**NOTE** Since the publishing of this post, the FCC has modified its decision on the TTS ban. Please see this post for updated information: Kudos to FCC on Timely TTS Decision
On January 10, 2012, the Federal Communications Commission (FCC) released its Fifth Report and Order (R&O) on the Emergency Alert System (EAS), outlining new rules on incorporating the Common Alerting Protocol (CAP) into the existing EAS rules. As with all FCC R&Os, these new rules do not take effect until 30 days after they are published in the Federal Register. The rules were duly published on March 22, and thus become effective on April 23, 2012. While some rules in the R&O carry a stipulation that they are not in effect until June 30, 2012, the date that broadcasters and cable systems must have CAP/EAS equipment installed, items in the R&O not accordingly identified become fully effective on April 23, 2012. One such item is the FCC prohibition on the use of text-to-speech (TTS) technology in CAP/EAS units as covered previously on AWARE, and thus broadcasters and cable operators must disable the TTS feature in their CAP/EAS unit by April 23, 2012.
Although the Federal Emergency Management Agency (FEMA) has filed a Petition for Reconsideration with the FCC asking that the TTS ban be repealed, numerous supportive comments have been filed, and a senior FCC official has stated that the Commission “wants to do the right thing” regarding TTS, the FCC does not typically move quickly on such matters and any change to the CAP EAS rules is not expected prior to the April 23, 2012 effective date. Thus, any broadcaster or cable operator with a CAP/EAS unit already installed and connected to receive CAP alerts must disable the TTS feature in their unit by April 23 in order to remain compliant with FCC EAS rules. Contact the manufacturer of the CAP/EAS unit for instructions on disabling the TTS capability. In some cases, manufacturers must provide new firmware for the CAP/EAS unit operating system, which would then likely have TTS already defaulted to the disabled status. Considering that the highly-attended National Association of Broadcasters (NAB) annual convention is taking place in Las Vegas from April 14-19, engineers and key station personnel may be out of town leading up to April 23 so it is recommended to at least investigate the steps required to disable TTS in your CAP/EAS unit before heading off to the NAB convention. In the absence of disabling TTS, one could simply disconnect the CAP input to the CAP/EAS unit for the time being as reception of CAP messages is not mandated until June 30, 2012.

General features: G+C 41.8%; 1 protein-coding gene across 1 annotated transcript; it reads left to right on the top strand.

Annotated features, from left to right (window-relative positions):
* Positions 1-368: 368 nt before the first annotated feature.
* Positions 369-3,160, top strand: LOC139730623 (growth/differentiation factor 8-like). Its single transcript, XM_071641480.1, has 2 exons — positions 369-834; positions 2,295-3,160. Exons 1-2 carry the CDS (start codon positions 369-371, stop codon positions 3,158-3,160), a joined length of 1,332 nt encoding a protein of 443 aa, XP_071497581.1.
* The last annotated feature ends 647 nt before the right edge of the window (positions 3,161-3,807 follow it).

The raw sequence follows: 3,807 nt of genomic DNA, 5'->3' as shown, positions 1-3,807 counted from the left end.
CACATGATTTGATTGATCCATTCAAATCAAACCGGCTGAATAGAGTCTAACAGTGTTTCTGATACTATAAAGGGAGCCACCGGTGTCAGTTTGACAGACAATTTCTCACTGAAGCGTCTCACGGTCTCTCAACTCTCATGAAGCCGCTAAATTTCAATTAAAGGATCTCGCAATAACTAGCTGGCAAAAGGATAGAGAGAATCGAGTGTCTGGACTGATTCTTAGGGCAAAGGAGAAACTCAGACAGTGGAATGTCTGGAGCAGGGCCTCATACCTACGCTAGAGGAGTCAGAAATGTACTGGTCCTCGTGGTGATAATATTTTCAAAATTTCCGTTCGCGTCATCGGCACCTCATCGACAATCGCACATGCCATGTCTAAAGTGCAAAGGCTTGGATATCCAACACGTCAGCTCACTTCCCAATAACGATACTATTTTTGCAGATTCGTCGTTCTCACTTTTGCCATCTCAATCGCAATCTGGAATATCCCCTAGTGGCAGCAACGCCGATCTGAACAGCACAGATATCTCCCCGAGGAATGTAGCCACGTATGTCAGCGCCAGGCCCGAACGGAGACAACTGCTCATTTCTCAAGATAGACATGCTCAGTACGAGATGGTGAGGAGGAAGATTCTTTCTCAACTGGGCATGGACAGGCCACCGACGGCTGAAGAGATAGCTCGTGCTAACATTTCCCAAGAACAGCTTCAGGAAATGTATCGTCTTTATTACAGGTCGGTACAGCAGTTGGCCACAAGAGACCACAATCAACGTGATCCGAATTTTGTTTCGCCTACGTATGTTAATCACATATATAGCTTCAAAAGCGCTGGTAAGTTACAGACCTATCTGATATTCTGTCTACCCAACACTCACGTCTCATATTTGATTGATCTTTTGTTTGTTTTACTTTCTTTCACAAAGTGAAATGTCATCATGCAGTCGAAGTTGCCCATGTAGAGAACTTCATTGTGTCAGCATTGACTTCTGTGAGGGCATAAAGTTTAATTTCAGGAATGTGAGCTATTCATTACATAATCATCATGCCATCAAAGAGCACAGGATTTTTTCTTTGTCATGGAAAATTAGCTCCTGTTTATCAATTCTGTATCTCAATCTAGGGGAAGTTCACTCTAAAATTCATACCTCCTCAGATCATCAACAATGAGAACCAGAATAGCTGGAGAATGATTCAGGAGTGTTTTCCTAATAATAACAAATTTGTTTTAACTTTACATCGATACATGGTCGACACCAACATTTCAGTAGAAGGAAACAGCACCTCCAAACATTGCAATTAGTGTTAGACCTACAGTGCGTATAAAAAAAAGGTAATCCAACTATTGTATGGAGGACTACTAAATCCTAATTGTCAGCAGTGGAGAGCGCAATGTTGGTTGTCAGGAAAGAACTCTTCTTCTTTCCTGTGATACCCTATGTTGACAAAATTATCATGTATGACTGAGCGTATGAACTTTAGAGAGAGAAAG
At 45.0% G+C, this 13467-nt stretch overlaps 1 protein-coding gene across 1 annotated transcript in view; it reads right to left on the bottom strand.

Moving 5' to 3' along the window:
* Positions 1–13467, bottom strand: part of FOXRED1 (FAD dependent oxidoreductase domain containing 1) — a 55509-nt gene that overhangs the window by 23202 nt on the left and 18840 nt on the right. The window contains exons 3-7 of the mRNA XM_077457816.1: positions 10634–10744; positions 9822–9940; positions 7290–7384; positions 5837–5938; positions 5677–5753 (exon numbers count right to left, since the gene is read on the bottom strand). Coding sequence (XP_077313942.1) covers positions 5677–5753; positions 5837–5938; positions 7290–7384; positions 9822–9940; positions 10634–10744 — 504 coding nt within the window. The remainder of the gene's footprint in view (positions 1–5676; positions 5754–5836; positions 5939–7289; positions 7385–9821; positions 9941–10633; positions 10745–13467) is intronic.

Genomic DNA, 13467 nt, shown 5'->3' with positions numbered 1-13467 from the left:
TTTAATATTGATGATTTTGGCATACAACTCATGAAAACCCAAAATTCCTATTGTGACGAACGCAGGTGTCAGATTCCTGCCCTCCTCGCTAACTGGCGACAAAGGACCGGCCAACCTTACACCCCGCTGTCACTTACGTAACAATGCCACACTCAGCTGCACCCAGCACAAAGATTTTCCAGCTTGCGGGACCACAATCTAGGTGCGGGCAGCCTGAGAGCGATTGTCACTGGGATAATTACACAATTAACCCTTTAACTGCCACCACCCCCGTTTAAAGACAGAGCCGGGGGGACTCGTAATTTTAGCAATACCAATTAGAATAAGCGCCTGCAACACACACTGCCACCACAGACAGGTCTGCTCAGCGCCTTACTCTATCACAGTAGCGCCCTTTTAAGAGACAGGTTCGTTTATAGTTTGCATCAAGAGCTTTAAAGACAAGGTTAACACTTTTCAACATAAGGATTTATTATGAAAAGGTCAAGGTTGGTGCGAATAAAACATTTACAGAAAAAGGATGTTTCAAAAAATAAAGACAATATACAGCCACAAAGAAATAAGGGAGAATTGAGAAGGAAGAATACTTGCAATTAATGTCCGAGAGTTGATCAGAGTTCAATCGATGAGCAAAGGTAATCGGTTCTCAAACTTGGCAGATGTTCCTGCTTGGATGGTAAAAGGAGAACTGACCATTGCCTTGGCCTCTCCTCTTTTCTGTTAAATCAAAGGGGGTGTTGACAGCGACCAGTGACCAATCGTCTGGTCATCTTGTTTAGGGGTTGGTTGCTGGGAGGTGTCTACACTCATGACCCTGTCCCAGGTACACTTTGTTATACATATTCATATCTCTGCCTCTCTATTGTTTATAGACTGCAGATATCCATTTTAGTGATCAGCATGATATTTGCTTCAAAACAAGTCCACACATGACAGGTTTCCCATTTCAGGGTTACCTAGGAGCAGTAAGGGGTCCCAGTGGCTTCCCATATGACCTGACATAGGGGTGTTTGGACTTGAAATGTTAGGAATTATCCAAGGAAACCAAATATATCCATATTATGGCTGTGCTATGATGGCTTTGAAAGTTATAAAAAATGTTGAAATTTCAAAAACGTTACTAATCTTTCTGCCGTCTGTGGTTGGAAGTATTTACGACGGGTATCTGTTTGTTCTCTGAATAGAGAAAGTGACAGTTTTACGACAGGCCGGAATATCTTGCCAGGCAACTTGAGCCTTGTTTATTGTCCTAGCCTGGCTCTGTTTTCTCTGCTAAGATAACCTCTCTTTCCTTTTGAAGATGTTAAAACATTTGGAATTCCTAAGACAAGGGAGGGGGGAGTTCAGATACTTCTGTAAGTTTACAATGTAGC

TTS was to be one of the premier new features of CAP/EAS units, enabling emergency managers to initiate simple text-only CAP alerts and allow the receiving CAP/EAS unit at each broadcast or cable facility to convert the text in the alert to a speech announcement for broadcast during the on-air EAS alert. While TTS synthesized speech engines have improved much in recent years, the FCC said in its R&O that it has concerns over whether TTS is “sufficiently accurate” for EAS use and the Commission feels that different TTS software could produce differing EAS audio messages from the same CAP alert. So the FCC stipulated that TTS not be used at the present time in broadcaster and cable system CAP/EAS units. With FEMA requesting that the TTS ban be withdrawn and almost 20 parties to date filing supportive comments, most in the EAS community expect that the FCC will repeal the prohibition on TTS but realize that must be done within the FCC’s process framework which may take a bit of time. While not filing any comments, the National Weather Service has enough confidence in TTS that it is used on a daily basis on more than 1000 NOAA Weather Radio transmitters nationwide to broadcast warnings of life-threatening weather events. Several states have already deployed CAP-based alerting systems that have been utilizing TTS for years without significant detrimental effects. Let’s hope the FCC acts sooner rather than later on allowing TTS in CAP to EAS alert conversion.